Cecily McMillan didn’t get off easy. Her case is a threat to the future of protest

On Monday, Occupy Wall Street activist Cecily McMillan was sentenced to three months in jail and five years of probation, after she faced down a maximum sentence of seven years in prison for her conviction of assaulting a police officer. Her supporters, unsurprisingly, feel the sentencing is excessive – especially given her testimony that the officer in question first grabbed her breast – but it’s also clearer than ever that McMillan’s conviction will have a chilling effect on the future of serious activism.

A potential seven-year sentence, part of which likely would have been served on Riker’s Island (with its notoriously dismal record on prisoner rights), serves as a message to would-be protesters: don’t attempt to resist, or this could be you. It doesn’t particularly matter that McMillan will now “only” be in Riker’s for another 60 days (with time served). That prosecutors floated the idea of a seven-year term is enough to permanently terrify dissidents into avoiding confrontation with police – even if those “confrontations” come in the form of exercising your First Amendment rights.

Read more at The Guardian

The Oscars: frat boys, class war, and Lupita Nyong’o

Lupita Nyong'o: I mean, is she even real?

Lupita Nyong’o: I mean, is she even real?

I stayed up last night to hate tweet the Oscars, an annual tradition that always, always turns out to be a big mistake.

Sadly, this year there were no grand train wreck moments, but rather a series of little annoyances. Professionally likeable person Ellen DeGeneres made some mean and transphobic joke about Liza Minnelli, and then waged an unending bit about how hilarious it would be to order pizza for mega-wealthy Hollywood celebrities like they’re regular shlubbs who eat that kind of garbage off paper plates. She even passed around Pharrell’s hat to collect cash for the pizza because they’re all super rich, and you’re not, and ISN’T THIS FUN?

*claws out eyes*

Gravity won a shitload of awards, including the brilliant Alfonso Cuarón for best director (Cuarón is the first Latino to ever win the category). The film also cleaned up in the technical awards categories at a time when visual effects artists were protesting the Oscars for the second year in a row to bring attention to the outsourcing and sweatshopping of visual effects.

Matthew McConaughey again demonstrated what a fucking nightmare he must be to live with during his eight millionth unbearably smug acceptance speech. Despite what he claimed during his tribute to himself, there is no God because his costar Jared Leto also won an Oscar and devoted his time to shouting out his band, his mom, and dreamers dreaming dreams everywhere.

Leto and McConaughey have gotten a ton of blowback for being two cis white dudes profiting off the legacies of AIDS and the transgender community, so Leto also threw in a mention of the fact that a lot of people have died from AIDS:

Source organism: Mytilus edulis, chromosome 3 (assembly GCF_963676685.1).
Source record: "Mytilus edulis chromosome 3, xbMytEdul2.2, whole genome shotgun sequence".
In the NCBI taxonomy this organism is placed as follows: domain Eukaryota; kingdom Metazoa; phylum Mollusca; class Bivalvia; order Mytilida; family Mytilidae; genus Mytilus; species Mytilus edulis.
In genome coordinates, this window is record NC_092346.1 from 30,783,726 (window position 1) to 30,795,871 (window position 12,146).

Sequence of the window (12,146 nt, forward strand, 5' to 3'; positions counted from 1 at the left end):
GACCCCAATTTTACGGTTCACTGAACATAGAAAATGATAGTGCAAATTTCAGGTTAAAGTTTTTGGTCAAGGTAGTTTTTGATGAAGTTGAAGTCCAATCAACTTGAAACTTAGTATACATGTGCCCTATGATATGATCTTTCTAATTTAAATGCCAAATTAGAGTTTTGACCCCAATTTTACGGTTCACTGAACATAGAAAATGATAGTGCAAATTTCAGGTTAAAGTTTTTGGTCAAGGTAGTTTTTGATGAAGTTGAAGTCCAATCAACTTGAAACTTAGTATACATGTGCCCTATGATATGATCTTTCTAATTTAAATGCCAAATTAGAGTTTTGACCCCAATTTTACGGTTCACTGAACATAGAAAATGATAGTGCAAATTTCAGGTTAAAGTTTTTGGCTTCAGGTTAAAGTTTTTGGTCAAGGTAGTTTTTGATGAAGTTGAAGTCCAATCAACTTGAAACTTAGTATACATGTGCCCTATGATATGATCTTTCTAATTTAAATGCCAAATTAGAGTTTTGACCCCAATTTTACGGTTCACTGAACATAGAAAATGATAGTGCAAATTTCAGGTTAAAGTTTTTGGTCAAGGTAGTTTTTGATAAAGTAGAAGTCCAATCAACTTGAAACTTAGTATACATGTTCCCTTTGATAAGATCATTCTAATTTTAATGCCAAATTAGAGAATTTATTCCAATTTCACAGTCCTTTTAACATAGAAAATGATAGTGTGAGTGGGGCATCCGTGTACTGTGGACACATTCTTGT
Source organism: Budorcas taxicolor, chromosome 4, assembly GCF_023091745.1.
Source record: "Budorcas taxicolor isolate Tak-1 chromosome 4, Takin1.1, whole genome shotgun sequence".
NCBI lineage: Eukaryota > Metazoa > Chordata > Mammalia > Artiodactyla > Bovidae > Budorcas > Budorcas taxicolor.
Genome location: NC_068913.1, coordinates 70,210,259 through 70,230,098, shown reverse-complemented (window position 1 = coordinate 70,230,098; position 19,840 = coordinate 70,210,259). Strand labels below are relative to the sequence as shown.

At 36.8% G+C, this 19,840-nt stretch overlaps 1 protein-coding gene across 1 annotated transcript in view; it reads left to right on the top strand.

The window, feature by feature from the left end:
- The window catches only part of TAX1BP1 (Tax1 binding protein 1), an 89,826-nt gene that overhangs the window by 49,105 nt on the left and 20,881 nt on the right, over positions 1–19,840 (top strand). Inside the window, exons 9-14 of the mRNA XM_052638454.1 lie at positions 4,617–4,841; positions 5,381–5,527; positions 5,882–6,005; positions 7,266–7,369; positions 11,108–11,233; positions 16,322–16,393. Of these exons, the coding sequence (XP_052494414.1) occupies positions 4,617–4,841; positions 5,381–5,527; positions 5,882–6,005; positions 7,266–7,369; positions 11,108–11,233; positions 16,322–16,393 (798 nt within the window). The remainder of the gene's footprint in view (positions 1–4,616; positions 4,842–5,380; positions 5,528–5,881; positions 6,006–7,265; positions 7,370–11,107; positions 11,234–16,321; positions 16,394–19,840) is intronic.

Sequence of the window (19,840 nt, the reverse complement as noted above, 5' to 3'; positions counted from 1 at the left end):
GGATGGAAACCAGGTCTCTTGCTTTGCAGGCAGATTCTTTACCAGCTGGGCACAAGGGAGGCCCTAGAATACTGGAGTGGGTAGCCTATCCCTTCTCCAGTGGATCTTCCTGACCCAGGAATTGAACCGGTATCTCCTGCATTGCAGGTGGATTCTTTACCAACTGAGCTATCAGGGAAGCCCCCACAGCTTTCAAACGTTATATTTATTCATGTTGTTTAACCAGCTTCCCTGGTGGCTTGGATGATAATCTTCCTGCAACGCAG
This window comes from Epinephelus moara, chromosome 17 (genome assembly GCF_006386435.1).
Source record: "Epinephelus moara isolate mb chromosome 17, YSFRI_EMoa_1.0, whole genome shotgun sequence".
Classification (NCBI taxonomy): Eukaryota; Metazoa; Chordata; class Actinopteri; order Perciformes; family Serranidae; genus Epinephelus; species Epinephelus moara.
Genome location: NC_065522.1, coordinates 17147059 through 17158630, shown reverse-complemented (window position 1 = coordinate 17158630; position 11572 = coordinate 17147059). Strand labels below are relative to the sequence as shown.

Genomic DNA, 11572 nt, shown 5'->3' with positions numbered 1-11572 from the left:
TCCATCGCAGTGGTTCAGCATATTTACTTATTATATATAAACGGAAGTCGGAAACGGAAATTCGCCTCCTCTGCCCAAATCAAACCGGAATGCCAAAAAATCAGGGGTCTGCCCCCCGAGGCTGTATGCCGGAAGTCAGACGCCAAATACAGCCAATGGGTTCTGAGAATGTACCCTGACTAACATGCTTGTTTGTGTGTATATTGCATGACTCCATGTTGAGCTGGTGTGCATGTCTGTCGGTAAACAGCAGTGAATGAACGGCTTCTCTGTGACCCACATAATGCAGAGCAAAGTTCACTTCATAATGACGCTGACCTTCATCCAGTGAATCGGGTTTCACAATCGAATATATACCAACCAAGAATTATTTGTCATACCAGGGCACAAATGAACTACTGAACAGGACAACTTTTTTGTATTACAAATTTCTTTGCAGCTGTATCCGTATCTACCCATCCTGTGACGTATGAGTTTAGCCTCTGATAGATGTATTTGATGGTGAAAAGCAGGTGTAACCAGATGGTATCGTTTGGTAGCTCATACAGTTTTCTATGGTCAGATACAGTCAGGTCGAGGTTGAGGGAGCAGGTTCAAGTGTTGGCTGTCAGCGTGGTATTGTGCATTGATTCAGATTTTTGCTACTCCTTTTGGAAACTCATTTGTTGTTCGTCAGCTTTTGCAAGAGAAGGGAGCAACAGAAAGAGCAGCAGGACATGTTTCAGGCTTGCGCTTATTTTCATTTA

“To all the dreamers out there in the world watching this tonight, we are here … team Matthew, I love you, this is for 36 million people who have lost their life to AIDS,” he said.

Sorry about AIDS and your struggles and ongoing persecutions, but look! Matthew and I won Oscars!

And again, no mention of the transgender community.

Some redeeming moments: Twelve Years a Slave won the top prize for Best Picture and real-life Disney princess Lupita Nyong’o won for best supporting actress, and delivered an incredibly moving acceptance speech.

It was immediately clear that, unlike Leto, Nyong’o knows she owes an enormous debt to the woman she portrayed in Twelve Years a Slave, a slave named Patsey:

Thank you to the Academy for this incredible recognition. It doesn’t escape me for one moment that so much joy in my life is thanks to so much pain in someone else’s. And so I want to salute the spirit of Patsey for her guidance. And for Solomon, thank you for telling her story and your own.

Steve McQueen, you charge everything you fashion with a breath of your own spirit. Thank you so much for putting me in this position, it’s been the joy of my life. [Tears, applause.] I’m certain that the dead are standing about you and watching and they are grateful and so am I.

Nyong’o concluded: “When I look down at this golden statue, may it remind me and every little child that no matter where you’re from, your dreams are valid. Thank you.”

This is very powerful word choice. Notice Nyong’o doesn’t recycle the tired cliché of, “work hard and your dreams can come true!” spouted by countless previous Oscar winners, who are usually white cis people. By saying to children their dreams are valid, Nyong’o wasn’t whitewashing the obstacles facing unprivileged children, particularly children of color. In a really subtle way, she recognizes the hurdles, the injustices, the systemic corruption, poverty, and institutional racism facing millions of little children, yet she wants them to know they are human, and yes, their dreams are legitimate despite the ugly realities of the world.

It was a masterful tribute, each word hand-selected with the utmost care by a brilliant, thoughtful woman who obviously connected with her source material in a really profound way. Basically, she was the maestro to Jared Leto’s drunk frat boy, stumbling around in his boxers, waving around a piece of liquorice to the tune of Dave Matthews’ Ants Marching.

“I Give Up”: Battle Cry of the Privileged

Allison Kilkenny 13 Replies

We Give Up
We Give Up

You guys.

Yesterday, February 23, 2014, was the greatest day ever. It was the greatest day of all time because both Piers Morgan and Alec Baldwin, the Lords of white male privilege, took a major step back from public life.

Kind of.

CNN announced it plans to end Morgan’s prime-time show, and Alec Baldwin penned a column for New York Magazine hilariously titled “I Give Up.”

And while Morgan and Baldwin are taking a hiatus from their prominent pedestals for different reasons, the paths that led them to this moment are remarkably similar.

Morgan supposedly lost his prime-time spot because the ratings for his show suck, but he never had a consistently large audience, so pinning the blame on low audience numbers is an incomplete picture of what happened.  The New York TimesDavid Carr has a weird nationalistic take on what he thinks went down, blaming the show’s cancellation on Morgan’s infatuation with soccer and gun regulation. And while I don’t doubt Morgan received tons of backlash for his stance on gun control, the show wasn’t cancelled in the midst of his post-Sandy Hook rants, but rather after his run in with organized activists on Twitter following his abysmal interview with transgender activist Janet Mock.